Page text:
Increasing police options to seek custody (PC) for 40/60 days negates the right to bail. Enhancing options to exercise the 15-day PC mandate does not sit well with the philosophy of breaking from the colonial past, nor with BNSS’s avowed objective of promoting advanced forensics and scientific investigations for qualitatively superior and speedier investigations. This inches the law closer to existing provisions meant to curtail the heinous offences of organised crime and terrorism. The government ought to have considered reducing the 15-day PC period. By enhancing police options to seek remand, BNSS negates Article 21. Even our colonial masters who introduced it frowned on this 15-day PC period and pre-independence Lahore (Punjab) High Court Rules, (still applicable to Delhi, Punjab, Haryana, Chandigarh and HP) mandate the shortest possible PC and never to obtain a confession.
Bharatiya Sakshya Adhiniyam, the new evidence law, brings in certain principles evolved by courts and seeks to fine-tune provisions relating to digital and electronic means, update and Indianise illustrations, but that’s about all.
The introduction of these three laws promised much but they are a regurgitation of existing colonial-era laws. Increased criminalisation, harsher sentences and greater police powers do not further the constitutional objectives of our nation. For a nation with a liberty-oriented Constitution, a break from the colonial past should have meant compiling and rationalising all central laws and creating offences, laws of evidence, and criminal procedure, in three substantive codes to enhance its functionality for investigators, practitioners and the judiciary. It would facilitate justice delivery with reformation as its ultimate objective.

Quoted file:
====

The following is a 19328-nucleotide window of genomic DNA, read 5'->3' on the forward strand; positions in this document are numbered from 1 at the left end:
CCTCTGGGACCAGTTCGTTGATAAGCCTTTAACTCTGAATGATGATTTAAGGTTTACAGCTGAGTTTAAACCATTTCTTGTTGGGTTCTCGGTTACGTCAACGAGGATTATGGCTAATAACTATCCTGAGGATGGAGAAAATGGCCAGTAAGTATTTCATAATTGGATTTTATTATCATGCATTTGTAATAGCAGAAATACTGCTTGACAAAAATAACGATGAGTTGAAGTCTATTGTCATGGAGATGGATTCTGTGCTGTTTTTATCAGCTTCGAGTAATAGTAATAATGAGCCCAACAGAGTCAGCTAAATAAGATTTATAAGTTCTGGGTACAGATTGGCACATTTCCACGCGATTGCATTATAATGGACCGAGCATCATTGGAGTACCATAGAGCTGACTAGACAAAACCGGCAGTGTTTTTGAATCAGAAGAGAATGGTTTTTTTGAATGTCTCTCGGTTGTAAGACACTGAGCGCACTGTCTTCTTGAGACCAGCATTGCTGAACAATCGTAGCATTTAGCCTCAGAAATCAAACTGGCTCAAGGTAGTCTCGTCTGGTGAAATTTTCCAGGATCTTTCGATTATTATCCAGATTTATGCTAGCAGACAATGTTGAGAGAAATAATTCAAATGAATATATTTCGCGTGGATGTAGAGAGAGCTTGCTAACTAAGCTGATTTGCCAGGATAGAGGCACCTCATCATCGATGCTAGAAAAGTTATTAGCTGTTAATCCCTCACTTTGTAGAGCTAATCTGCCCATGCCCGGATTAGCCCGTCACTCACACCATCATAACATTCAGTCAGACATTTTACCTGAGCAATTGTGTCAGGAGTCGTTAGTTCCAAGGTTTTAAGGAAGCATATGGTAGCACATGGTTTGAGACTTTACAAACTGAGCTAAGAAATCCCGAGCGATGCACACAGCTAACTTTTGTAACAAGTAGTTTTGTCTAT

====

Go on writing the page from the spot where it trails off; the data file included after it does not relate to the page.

Rationalising the laws is a step forward but a break from the colonial past will only be made when we have a coherent philosophical approach to criminal justice. We need to rationalise provisions, decriminalise (where necessary), introduce criminality (where essential for newer forms of criminality), regulate powers of arrest, introduce bail and sentencing guidelines to guide discretion, while ensuring coherence with the fundamental rights chapter. Victims’ rights too are a part of Article 21. The break from the colonial past will be achieved by reinforcing the presumption of innocence and right to fair trial of an accused, while securing participatory rights of victims.
In 1950, we gave ourselves a Constitution with paramountcy to the right to life and liberty. Enhanced sentences, stricter procedures, and vaster police powers are a continuation of the colonial legacy. The nation’s hopes are on the Standing Committee tasked with reviewing these proposed legislation to undertake deep study, keeping in mind that the criminal law touches all of us in our daily lives, in one form or another.

The writer is Senior Advocate, Supreme Court of India


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First published on: 23-08-2023 at 07:36 IST